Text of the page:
ECU high-octane offense to challenge NCCU defenders
Not everybody can get away with sporting a blonde mohawk.
N.C. Central cornerback Mike Jones pulls if off with a swagger that won’t quit.
Jones, a sophomore from Baltimore, Maryland, was a fabulous freshman with four interceptions and a dozen passes defended. He’s on the preseason all-Mid-Eastern Athletic Conference first team.
East Carolina could challenge Jones’ moxie in the season opener for both the Pirates and the Eagles in Dowdy-Ficklen Stadium in Greenville on Saturday (8 p.m., ESPNews).
ECU coach Ruffin McNeill has a couple of guys who’ve combined for 18 touchdown receptions during their time with the Pirates. Those catches for scores lead all active quarterback-wide receiver tandems on the Football Bowl Subdivsion level.
Last season, ECU senior quarterback Shane Carden threw for 4,139 yards and 33 touchdowns. He completed 71 percent of his passes, second best in the nation, and a bunch of those balls landed in the hands of ECU senior wide receiver Justin Hardy.
Hardy last season caught 114 passes for 1,284 yards. He needs three receptions to become the most prolific pass catcher in Pirates history. With 84 catches, Hardy would surpass the FBS career-receptions record of 349 that Oklahoma’s Ryan Broyles set between 2008-11.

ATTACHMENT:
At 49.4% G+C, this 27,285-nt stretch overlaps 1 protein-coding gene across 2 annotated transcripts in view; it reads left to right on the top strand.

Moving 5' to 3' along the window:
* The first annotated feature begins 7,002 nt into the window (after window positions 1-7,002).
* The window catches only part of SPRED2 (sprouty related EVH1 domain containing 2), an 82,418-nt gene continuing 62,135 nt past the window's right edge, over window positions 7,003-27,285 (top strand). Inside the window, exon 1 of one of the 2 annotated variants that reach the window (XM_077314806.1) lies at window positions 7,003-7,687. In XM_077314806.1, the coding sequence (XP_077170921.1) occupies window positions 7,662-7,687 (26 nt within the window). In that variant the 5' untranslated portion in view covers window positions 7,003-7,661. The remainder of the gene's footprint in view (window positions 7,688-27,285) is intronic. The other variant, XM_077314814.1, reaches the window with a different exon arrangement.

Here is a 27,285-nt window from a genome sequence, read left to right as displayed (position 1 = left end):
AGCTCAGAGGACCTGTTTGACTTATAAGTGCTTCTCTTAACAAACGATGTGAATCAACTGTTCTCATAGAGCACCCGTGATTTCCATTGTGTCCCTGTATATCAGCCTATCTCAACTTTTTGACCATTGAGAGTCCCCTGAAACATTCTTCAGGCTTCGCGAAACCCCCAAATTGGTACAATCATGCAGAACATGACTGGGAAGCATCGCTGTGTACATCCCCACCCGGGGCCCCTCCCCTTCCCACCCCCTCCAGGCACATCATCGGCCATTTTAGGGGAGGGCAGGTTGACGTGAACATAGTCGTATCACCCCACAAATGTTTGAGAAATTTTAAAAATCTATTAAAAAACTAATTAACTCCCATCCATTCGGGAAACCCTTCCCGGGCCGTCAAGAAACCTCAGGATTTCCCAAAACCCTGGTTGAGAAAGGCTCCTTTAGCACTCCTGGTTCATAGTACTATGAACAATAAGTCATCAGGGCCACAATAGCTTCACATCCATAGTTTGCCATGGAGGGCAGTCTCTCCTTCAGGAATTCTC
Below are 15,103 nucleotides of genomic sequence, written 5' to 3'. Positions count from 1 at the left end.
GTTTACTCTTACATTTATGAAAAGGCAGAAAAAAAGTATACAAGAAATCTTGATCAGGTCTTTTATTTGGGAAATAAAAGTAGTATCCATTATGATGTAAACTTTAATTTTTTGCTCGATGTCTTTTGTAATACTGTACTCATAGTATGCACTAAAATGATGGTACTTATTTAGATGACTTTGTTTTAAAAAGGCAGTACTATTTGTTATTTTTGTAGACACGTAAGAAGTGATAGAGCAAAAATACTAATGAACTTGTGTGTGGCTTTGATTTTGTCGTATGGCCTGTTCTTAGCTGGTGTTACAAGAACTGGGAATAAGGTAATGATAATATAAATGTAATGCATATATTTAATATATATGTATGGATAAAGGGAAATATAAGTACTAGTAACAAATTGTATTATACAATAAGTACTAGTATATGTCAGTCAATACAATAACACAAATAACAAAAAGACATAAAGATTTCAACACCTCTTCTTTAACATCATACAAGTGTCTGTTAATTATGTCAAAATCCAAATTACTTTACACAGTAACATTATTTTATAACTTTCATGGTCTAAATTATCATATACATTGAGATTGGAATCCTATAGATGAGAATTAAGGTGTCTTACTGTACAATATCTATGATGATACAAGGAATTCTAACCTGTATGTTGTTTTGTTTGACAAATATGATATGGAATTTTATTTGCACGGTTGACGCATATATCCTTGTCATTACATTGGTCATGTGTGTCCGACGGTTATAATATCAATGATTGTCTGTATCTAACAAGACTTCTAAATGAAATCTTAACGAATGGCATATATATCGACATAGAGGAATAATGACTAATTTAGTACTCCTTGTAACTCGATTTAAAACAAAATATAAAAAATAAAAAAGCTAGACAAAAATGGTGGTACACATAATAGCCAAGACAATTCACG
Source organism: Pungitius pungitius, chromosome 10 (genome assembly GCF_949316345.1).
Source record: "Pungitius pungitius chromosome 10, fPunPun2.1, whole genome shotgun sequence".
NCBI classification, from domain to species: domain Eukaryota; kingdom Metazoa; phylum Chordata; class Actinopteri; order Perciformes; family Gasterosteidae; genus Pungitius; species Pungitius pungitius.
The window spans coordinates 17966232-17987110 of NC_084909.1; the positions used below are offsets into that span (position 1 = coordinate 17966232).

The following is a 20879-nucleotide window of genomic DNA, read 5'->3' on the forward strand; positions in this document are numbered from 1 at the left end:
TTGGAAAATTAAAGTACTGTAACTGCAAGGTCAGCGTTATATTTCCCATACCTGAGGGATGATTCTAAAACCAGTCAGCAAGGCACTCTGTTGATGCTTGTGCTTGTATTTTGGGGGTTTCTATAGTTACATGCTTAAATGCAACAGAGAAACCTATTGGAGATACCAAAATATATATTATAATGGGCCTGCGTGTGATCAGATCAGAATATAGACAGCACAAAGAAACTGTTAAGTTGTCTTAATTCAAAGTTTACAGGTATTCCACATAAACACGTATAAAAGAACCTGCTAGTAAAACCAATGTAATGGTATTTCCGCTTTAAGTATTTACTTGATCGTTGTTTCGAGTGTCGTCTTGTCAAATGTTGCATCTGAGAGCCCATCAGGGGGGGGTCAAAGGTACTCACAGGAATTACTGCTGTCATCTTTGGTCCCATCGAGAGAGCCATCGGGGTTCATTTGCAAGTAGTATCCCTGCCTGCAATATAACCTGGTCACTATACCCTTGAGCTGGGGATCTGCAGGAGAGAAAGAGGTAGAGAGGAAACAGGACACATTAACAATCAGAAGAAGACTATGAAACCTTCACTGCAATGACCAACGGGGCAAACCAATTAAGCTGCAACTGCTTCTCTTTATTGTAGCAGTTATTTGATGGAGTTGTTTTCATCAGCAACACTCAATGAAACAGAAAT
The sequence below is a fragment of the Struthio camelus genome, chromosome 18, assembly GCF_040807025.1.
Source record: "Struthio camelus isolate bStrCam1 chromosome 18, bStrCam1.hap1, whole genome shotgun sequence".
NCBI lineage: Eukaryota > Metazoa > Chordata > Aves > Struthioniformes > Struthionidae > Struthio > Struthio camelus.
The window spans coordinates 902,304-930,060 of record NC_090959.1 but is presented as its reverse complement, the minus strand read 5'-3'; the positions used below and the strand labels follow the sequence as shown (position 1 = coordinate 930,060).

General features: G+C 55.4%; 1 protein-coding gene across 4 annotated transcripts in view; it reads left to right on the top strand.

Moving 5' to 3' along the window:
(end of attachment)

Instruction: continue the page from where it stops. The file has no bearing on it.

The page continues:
Jones will have solid help in NCCU’s nickel secondary that includes redshirt junior Ryan Smith and senior C.J. Moore.
“C.J. really brings a calming to the secondary, certainly a leadership quality. He’s a very cerebral young man, very athletic for a bigger kid,” NCCU defensive coordinator Granville Eastman said. “Ryan Smith — I think he’s a freak. I think he’s a different type of athlete. I think he’s barely scratched the surface of what he’s capable of.”
The way Jones holds down the corner affords NCCU some flexibility in its new-look 4-2-5 defense, Eastman said.
NCCU ran a 3-4 base defense a year ago under the coaching staff of Henry Frazier III, who was fired last summer. After Jerry Mack was hired in December and the coaches he assembled studied the player personnel they inherited, it became clear that a 4-2-5 scheme would allow the Eagles to get more out of the guys on the roster, Eastman said.
Once upon a time, nickel schemes in the secondary primarily were used in special situations, generally when teams were looking to pick up big yardage through the air. But with so many coaches these days running spread offenses, nickel packages make sense as base defenses, in part because they’re readily adaptable, Eastman said.
Smith and Moore each had two interceptions last season, and neither one of them mind hitting. Last season, Smith was the No. 2 tackler on the team with 88 takedowns, and Moore was third with 77.